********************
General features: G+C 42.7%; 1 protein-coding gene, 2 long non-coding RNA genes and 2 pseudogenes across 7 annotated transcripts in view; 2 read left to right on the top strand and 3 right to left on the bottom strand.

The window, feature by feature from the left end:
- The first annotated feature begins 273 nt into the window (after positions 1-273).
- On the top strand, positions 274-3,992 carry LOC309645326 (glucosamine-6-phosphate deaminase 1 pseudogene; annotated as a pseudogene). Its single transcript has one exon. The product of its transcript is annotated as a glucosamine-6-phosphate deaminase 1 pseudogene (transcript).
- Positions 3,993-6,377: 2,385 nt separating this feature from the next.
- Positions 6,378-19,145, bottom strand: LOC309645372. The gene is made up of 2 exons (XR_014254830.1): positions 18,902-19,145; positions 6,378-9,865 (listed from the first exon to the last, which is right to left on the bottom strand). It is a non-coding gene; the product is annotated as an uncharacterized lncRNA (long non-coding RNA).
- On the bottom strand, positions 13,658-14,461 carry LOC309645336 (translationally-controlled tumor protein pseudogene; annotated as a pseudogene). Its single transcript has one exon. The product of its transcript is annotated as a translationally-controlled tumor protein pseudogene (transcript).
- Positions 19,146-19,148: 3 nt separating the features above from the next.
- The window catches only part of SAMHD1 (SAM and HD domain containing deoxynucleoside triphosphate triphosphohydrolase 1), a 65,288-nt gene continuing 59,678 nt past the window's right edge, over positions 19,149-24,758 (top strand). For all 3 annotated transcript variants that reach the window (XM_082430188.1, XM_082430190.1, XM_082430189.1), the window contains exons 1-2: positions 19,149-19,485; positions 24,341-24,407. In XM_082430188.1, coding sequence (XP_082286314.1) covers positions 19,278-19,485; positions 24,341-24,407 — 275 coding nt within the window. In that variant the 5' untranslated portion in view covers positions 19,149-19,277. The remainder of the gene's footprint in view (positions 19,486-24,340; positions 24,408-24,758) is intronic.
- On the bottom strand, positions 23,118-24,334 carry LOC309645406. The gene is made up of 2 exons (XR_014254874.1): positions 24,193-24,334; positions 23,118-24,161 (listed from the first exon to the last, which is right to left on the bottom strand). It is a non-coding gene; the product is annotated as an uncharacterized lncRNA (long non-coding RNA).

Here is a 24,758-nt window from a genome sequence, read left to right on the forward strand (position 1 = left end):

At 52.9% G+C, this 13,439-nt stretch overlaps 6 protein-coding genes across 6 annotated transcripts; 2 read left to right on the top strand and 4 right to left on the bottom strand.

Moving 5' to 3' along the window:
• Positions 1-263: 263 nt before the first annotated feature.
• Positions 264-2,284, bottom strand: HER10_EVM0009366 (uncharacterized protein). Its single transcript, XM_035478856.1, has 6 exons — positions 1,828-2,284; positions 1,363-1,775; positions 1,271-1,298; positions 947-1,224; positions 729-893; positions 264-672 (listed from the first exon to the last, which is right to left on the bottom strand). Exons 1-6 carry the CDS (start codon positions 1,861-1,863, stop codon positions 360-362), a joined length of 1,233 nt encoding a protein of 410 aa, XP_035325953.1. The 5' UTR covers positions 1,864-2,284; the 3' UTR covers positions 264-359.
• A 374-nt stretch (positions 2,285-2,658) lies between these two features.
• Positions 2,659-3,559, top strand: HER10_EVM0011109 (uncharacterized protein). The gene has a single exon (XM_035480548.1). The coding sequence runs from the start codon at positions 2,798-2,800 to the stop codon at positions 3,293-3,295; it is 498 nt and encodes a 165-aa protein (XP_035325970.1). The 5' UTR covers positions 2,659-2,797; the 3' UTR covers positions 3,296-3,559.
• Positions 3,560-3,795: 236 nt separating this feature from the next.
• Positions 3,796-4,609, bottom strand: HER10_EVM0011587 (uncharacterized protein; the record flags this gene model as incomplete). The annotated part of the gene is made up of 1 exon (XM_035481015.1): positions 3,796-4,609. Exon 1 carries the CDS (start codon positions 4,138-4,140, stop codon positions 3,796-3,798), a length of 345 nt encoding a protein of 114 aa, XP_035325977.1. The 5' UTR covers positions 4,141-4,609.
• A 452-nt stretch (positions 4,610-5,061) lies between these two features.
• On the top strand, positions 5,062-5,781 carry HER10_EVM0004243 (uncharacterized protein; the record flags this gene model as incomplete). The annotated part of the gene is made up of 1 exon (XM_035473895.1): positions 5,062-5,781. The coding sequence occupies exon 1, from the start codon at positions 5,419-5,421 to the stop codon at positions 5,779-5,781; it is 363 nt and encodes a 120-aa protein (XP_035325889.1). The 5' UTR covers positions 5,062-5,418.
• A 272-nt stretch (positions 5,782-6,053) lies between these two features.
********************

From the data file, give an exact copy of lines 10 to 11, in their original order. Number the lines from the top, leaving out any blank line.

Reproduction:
- On the bottom strand, positions 23,118-24,334 carry LOC309645406. The gene is made up of 2 exons (XR_014254874.1): positions 24,193-24,334; positions 23,118-24,161 (listed from the first exon to the last, which is right to left on the bottom strand). It is a non-coding gene; the product is annotated as an uncharacterized lncRNA (long non-coding RNA).

Here is a 24,758-nt window from a genome sequence, read left to right on the forward strand (position 1 = left end):